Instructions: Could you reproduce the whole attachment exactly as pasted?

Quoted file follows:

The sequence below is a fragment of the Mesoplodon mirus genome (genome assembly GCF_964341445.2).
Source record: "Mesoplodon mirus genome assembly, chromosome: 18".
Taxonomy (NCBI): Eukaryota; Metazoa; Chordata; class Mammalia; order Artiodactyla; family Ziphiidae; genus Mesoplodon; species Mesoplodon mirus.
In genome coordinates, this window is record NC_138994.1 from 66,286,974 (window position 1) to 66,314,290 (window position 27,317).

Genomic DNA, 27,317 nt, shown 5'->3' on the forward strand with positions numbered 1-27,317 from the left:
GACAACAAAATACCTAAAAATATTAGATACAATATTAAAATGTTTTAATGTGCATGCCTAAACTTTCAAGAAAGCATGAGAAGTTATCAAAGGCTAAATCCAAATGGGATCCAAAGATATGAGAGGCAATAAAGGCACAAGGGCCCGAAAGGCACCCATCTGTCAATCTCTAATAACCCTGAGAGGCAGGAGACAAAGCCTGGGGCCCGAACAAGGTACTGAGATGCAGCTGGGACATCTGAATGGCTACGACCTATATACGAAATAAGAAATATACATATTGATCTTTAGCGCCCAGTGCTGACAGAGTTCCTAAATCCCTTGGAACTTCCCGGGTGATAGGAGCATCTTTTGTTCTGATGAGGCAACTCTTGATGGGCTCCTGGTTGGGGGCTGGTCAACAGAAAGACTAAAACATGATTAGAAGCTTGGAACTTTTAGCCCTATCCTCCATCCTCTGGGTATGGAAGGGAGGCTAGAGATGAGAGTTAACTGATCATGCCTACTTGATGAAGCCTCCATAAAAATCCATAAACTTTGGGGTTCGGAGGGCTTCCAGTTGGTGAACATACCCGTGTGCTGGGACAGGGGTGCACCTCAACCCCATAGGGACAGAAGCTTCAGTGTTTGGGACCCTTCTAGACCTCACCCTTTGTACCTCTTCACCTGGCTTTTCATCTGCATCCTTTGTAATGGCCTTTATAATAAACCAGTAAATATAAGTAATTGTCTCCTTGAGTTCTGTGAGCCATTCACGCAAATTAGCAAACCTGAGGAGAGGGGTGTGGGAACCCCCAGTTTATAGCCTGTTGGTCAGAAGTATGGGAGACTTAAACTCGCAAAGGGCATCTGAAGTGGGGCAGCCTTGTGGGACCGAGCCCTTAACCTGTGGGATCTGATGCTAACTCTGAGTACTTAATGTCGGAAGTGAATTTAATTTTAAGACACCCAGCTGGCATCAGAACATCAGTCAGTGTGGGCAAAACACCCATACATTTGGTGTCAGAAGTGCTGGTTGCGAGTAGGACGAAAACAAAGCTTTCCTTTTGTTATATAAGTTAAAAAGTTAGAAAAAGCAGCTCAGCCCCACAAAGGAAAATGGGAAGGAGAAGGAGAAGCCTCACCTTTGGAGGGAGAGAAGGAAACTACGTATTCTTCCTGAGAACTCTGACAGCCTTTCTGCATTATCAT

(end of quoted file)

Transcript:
The sequence below is a fragment of the Mesoplodon mirus genome (genome assembly GCF_964341445.2).
Source record: "Mesoplodon mirus genome assembly, chromosome: 18".
Taxonomy (NCBI): Eukaryota; Metazoa; Chordata; class Mammalia; order Artiodactyla; family Ziphiidae; genus Mesoplodon; species Mesoplodon mirus.
In genome coordinates, this window is record NC_138994.1 from 66,286,974 (window position 1) to 66,314,290 (window position 27,317).

Genomic DNA, 27,317 nt, shown 5'->3' on the forward strand with positions numbered 1-27,317 from the left:
GACAACAAAATACCTAAAAATATTAGATACAATATTAAAATGTTTTAATGTGCATGCCTAAACTTTCAAGAAAGCATGAGAAGTTATCAAAGGCTAAATCCAAATGGGATCCAAAGATATGAGAGGCAATAAAGGCACAAGGGCCCGAAAGGCACCCATCTGTCAATCTCTAATAACCCTGAGAGGCAGGAGACAAAGCCTGGGGCCCGAACAAGGTACTGAGATGCAGCTGGGACATCTGAATGGCTACGACCTATATACGAAATAAGAAATATACATATTGATCTTTAGCGCCCAGTGCTGACAGAGTTCCTAAATCCCTTGGAACTTCCCGGGTGATAGGAGCATCTTTTGTTCTGATGAGGCAACTCTTGATGGGCTCCTGGTTGGGGGCTGGTCAACAGAAAGACTAAAACATGATTAGAAGCTTGGAACTTTTAGCCCTATCCTCCATCCTCTGGGTATGGAAGGGAGGCTAGAGATGAGAGTTAACTGATCATGCCTACTTGATGAAGCCTCCATAAAAATCCATAAACTTTGGGGTTCGGAGGGCTTCCAGTTGGTGAACATACCCGTGTGCTGGGACAGGGGTGCACCTCAACCCCATAGGGACAGAAGCTTCAGTGTTTGGGACCCTTCTAGACCTCACCCTTTGTACCTCTTCACCTGGCTTTTCATCTGCATCCTTTGTAATGGCCTTTATAATAAACCAGTAAATATAAGTAATTGTCTCCTTGAGTTCTGTGAGCCATTCACGCAAATTAGCAAACCTGAGGAGAGGGGTGTGGGAACCCCCAGTTTATAGCCTGTTGGTCAGAAGTATGGGAGACTTAAACTCGCAAAGGGCATCTGAAGTGGGGCAGCCTTGTGGGACCGAGCCCTTAACCTGTGGGATCTGATGCTAACTCTGAGTACTTAATGTCGGAAGTGAATTTAATTTTAAGACACCCAGCTGGCATCAGAACATCAGTCAGTGTGGGCAAAACACCCATACATTTGGTGTCAGAAGTGCTGGTTGCGAGTAGGACGAAAACAAAGCTTTCCTTTTGTTATATAAGTTAAAAAGTTAGAAAAAGCAGCTCAGCCCCACAAAGGAAAATGGGAAGGAGAAGGAGAAGCCTCACCTTTGGAGGGAGAGAAGGAAACTACGTATTCTTCCTGAGAACTCTGACAGCCTTTCTGCATTATCAT